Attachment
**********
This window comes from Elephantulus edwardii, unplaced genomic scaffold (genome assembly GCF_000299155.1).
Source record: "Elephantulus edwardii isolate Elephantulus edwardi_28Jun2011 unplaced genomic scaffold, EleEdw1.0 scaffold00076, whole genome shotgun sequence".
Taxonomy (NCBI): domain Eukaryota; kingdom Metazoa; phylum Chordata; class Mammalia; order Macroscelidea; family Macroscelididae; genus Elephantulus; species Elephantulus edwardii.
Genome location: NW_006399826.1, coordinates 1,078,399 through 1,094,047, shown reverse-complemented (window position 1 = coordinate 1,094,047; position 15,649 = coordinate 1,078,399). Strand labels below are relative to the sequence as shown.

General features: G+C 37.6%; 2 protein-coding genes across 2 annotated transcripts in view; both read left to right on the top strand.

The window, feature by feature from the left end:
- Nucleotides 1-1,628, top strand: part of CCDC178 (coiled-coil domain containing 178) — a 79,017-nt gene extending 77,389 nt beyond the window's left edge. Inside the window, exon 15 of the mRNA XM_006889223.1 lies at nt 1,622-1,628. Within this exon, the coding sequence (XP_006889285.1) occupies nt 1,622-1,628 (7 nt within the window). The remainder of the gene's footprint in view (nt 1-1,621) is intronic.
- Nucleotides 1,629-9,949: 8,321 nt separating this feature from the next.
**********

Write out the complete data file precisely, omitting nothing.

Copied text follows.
This window comes from Elephantulus edwardii, unplaced genomic scaffold (genome assembly GCF_000299155.1).
Source record: "Elephantulus edwardii isolate Elephantulus edwardi_28Jun2011 unplaced genomic scaffold, EleEdw1.0 scaffold00076, whole genome shotgun sequence".
Taxonomy (NCBI): domain Eukaryota; kingdom Metazoa; phylum Chordata; class Mammalia; order Macroscelidea; family Macroscelididae; genus Elephantulus; species Elephantulus edwardii.
Genome location: NW_006399826.1, coordinates 1,078,399 through 1,094,047, shown reverse-complemented (window position 1 = coordinate 1,094,047; position 15,649 = coordinate 1,078,399). Strand labels below are relative to the sequence as shown.

General features: G+C 37.6%; 2 protein-coding genes across 2 annotated transcripts in view; both read left to right on the top strand.

The window, feature by feature from the left end:
- Nucleotides 1-1,628, top strand: part of CCDC178 (coiled-coil domain containing 178) — a 79,017-nt gene extending 77,389 nt beyond the window's left edge. Inside the window, exon 15 of the mRNA XM_006889223.1 lies at nt 1,622-1,628. Within this exon, the coding sequence (XP_006889285.1) occupies nt 1,622-1,628 (7 nt within the window). The remainder of the gene's footprint in view (nt 1-1,621) is intronic.
- Nucleotides 1,629-9,949: 8,321 nt separating this feature from the next.